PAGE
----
Quick Recipes and Easy

Why Spanish Ham Is The Best In The World

Upon their arrival in the New World, the men who sailed with Christopher Columbus looked out upon an impossibly fertile and untouched land and wondered to themselves “What the heck are we going to eat?” Surrounded by an incredible bounty, what struck them immediately was the fact that there were no pigs.

It’s hard to describe the way the Spanish feel about ham. For a people to have a food become such an integral part of their everyday lives that they can’t imagine a world without it and yet never take it for granted, never fail to hold it in the highest regard, is unusual to say the least. For this to continue over an extended period of time is more unusual still. But for countless generations the Spanish have been unanimous in their sentiment that becoming a Serrano or Iberico Ham is the most glorious fate that could ever befall a pig.

Pigs are relative newcomers to the New World, arriving with the Second Voyage of Columbus in 1493, but the Spanish have been raising pigs since earliest antiquity and they have gotten very, very excellent at it. Even through the Moorish occupation, when consumption of pork was outlawed on the Iberian Peninsula, the Spanish continued producing hams and pork sausages in monasteries and on out of the way farms, refusing to abandon what had become the staple meat of the region.

The process of making a Serrano or Iberico Ham starts shortly after the birth of the pig. For Serrano, white pigs from the mountainous region of Andalusia are raised on a diet of cereal (at least 50%), beets, sugar, sunflowers, and soy – the proportions vary depending on the farmer and play an vital role in determining the differences in flavor between different brands of ham. Iberico comes in two varieties – Belotta, or best quality, is raised on a diet of nothing but acorns, and Recebo, fed a mixture of acorns and grain.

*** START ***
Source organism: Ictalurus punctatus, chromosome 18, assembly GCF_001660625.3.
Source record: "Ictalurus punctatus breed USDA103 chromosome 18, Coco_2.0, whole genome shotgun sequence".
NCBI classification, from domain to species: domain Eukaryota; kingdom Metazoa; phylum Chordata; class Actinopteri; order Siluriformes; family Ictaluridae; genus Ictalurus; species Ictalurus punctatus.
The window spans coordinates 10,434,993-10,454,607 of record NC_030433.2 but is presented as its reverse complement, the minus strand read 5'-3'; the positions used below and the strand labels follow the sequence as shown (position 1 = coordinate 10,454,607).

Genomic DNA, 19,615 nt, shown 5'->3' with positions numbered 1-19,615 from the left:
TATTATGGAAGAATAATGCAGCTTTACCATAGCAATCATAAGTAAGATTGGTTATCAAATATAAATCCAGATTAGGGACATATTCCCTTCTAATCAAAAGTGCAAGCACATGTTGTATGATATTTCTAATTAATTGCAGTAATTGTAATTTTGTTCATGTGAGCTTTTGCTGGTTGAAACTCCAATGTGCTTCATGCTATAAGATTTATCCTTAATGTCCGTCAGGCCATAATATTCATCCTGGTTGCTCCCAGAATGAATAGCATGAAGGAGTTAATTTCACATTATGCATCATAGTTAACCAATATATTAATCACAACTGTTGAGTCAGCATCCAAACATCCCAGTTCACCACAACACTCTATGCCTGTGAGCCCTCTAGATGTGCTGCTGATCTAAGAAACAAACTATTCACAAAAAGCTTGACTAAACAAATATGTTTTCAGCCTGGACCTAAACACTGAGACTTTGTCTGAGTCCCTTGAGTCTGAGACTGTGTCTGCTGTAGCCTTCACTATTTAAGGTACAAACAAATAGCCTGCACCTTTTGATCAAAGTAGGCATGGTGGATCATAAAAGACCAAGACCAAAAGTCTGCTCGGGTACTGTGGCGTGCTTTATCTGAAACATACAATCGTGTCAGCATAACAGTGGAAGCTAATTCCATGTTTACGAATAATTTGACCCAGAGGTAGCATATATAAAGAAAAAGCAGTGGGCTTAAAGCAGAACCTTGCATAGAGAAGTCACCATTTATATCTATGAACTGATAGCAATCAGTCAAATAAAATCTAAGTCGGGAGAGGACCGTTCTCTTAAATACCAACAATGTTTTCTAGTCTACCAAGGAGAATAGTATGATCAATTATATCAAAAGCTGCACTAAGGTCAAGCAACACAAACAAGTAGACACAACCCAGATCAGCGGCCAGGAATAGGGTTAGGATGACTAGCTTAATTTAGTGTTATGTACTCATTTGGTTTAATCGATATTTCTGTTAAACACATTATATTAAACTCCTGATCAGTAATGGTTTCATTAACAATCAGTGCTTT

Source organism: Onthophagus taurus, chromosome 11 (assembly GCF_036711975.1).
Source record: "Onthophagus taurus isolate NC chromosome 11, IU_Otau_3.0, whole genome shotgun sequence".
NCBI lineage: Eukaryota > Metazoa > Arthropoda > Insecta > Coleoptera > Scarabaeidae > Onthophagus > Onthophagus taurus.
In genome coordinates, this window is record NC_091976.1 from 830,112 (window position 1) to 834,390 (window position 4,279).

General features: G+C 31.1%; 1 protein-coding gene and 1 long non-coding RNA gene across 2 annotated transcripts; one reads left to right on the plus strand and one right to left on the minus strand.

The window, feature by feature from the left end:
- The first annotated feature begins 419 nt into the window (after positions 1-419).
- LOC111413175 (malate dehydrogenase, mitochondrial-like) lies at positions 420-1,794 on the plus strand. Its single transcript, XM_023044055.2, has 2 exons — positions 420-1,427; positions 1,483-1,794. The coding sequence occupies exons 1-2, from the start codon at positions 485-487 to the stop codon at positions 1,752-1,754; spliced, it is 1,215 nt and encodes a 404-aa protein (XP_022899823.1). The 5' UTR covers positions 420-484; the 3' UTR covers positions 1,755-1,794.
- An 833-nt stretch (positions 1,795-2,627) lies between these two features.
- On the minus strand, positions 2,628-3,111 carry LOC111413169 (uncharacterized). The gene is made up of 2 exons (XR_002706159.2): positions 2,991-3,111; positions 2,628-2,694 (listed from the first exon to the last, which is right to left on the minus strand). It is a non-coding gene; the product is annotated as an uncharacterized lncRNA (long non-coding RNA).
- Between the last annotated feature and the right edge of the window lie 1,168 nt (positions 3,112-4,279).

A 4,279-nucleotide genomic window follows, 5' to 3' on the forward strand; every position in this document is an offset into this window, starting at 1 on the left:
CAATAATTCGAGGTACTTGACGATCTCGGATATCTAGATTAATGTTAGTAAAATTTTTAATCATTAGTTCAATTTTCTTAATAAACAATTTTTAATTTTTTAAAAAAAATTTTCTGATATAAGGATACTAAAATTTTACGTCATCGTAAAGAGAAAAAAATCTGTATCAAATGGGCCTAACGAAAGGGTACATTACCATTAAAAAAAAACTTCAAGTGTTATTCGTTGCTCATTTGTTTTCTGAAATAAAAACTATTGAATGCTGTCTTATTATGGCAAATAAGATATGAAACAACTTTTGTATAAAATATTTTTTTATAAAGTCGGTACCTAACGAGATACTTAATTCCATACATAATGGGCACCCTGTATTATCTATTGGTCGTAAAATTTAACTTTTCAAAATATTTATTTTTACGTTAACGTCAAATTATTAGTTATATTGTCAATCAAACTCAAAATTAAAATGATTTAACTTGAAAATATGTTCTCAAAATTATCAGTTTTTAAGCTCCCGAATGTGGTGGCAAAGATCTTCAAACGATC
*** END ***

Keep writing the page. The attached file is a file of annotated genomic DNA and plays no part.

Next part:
The Matanza – the sacrifice of the pig – lasts 3 days and is traditionally held in November, to take advantage of cold weather and to ensure that there is meat for the winter. This is a time of celebration, for the usual reasons associated with times of plenty and also because it is scheduled to coincide with the feast days of local saints. Families gather and work together to prepare the meat that will feed them until spring. Nothing is wasted.

The hams are wrapped in cloth and pressed by hand to extract any remaining blood, and then placed in a trough and covered with salt. After a period of about 1 day per kilo, the hams are removed from the trough, the salt is removed, and the hams are hung in the bodega to cure.

After about 7 months, the ham is went from the curing house to the aging cellar. A Serrano Curado ham has been aged 12 – 14 months, a Serrano Reserva ham has been aged 14 – 18 months, and a Serrano Gran Reserva has been aged for more than 18 months. Jamon Iberico is aged for 2 to 4 years.

What’s happening to the ham during this time? Several things. Iberico and Serrano hams are often referred to as “olive trees on the hoof” because during the aging process the stout is converted into a “excellent cholesterol” stout, similar to olive oil. Mold forms on the outside of the meat (excellent mold, not harmful in any way), adding to the flavor. Water leaves the meat, further concentrating the flavors and making a denser ham.